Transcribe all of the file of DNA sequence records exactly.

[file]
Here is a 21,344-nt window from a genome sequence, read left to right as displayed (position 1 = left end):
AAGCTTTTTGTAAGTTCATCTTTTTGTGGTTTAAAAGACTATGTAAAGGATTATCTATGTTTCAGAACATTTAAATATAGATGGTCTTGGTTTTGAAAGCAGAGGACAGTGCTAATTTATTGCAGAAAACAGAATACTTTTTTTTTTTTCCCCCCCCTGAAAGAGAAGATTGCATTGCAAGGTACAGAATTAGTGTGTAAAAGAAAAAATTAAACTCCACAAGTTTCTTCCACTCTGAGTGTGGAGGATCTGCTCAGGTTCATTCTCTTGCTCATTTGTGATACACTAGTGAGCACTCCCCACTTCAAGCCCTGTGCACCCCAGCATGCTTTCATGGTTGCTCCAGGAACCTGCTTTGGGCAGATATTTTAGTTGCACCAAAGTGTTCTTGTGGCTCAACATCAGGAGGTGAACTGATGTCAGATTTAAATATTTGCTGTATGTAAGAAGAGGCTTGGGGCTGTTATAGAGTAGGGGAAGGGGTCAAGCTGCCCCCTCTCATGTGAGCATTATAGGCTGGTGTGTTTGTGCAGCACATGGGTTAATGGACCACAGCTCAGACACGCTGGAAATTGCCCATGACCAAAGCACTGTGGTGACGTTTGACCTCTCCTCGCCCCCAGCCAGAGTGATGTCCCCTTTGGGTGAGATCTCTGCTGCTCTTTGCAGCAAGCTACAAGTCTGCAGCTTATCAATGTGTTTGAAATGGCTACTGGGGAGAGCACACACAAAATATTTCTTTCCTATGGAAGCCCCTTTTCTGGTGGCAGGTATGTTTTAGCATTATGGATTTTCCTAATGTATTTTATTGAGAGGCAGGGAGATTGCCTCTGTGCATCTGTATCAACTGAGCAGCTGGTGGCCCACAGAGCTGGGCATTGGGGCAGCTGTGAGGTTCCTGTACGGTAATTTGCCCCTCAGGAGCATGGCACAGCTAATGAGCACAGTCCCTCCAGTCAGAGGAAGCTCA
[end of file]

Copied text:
Here is a 21,344-nt window from a genome sequence, read left to right as displayed (position 1 = left end):
AAGCTTTTTGTAAGTTCATCTTTTTGTGGTTTAAAAGACTATGTAAAGGATTATCTATGTTTCAGAACATTTAAATATAGATGGTCTTGGTTTTGAAAGCAGAGGACAGTGCTAATTTATTGCAGAAAACAGAATACTTTTTTTTTTTTCCCCCCCCTGAAAGAGAAGATTGCATTGCAAGGTACAGAATTAGTGTGTAAAAGAAAAAATTAAACTCCACAAGTTTCTTCCACTCTGAGTGTGGAGGATCTGCTCAGGTTCATTCTCTTGCTCATTTGTGATACACTAGTGAGCACTCCCCACTTCAAGCCCTGTGCACCCCAGCATGCTTTCATGGTTGCTCCAGGAACCTGCTTTGGGCAGATATTTTAGTTGCACCAAAGTGTTCTTGTGGCTCAACATCAGGAGGTGAACTGATGTCAGATTTAAATATTTGCTGTATGTAAGAAGAGGCTTGGGGCTGTTATAGAGTAGGGGAAGGGGTCAAGCTGCCCCCTCTCATGTGAGCATTATAGGCTGGTGTGTTTGTGCAGCACATGGGTTAATGGACCACAGCTCAGACACGCTGGAAATTGCCCATGACCAAAGCACTGTGGTGACGTTTGACCTCTCCTCGCCCCCAGCCAGAGTGATGTCCCCTTTGGGTGAGATCTCTGCTGCTCTTTGCAGCAAGCTACAAGTCTGCAGCTTATCAATGTGTTTGAAATGGCTACTGGGGAGAGCACACACAAAATATTTCTTTCCTATGGAAGCCCCTTTTCTGGTGGCAGGTATGTTTTAGCATTATGGATTTTCCTAATGTATTTTATTGAGAGGCAGGGAGATTGCCTCTGTGCATCTGTATCAACTGAGCAGCTGGTGGCCCACAGAGCTGGGCATTGGGGCAGCTGTGAGGTTCCTGTACGGTAATTTGCCCCTCAGGAGCATGGCACAGCTAATGAGCACAGTCCCTCCAGTCAGAGGAAGCTCA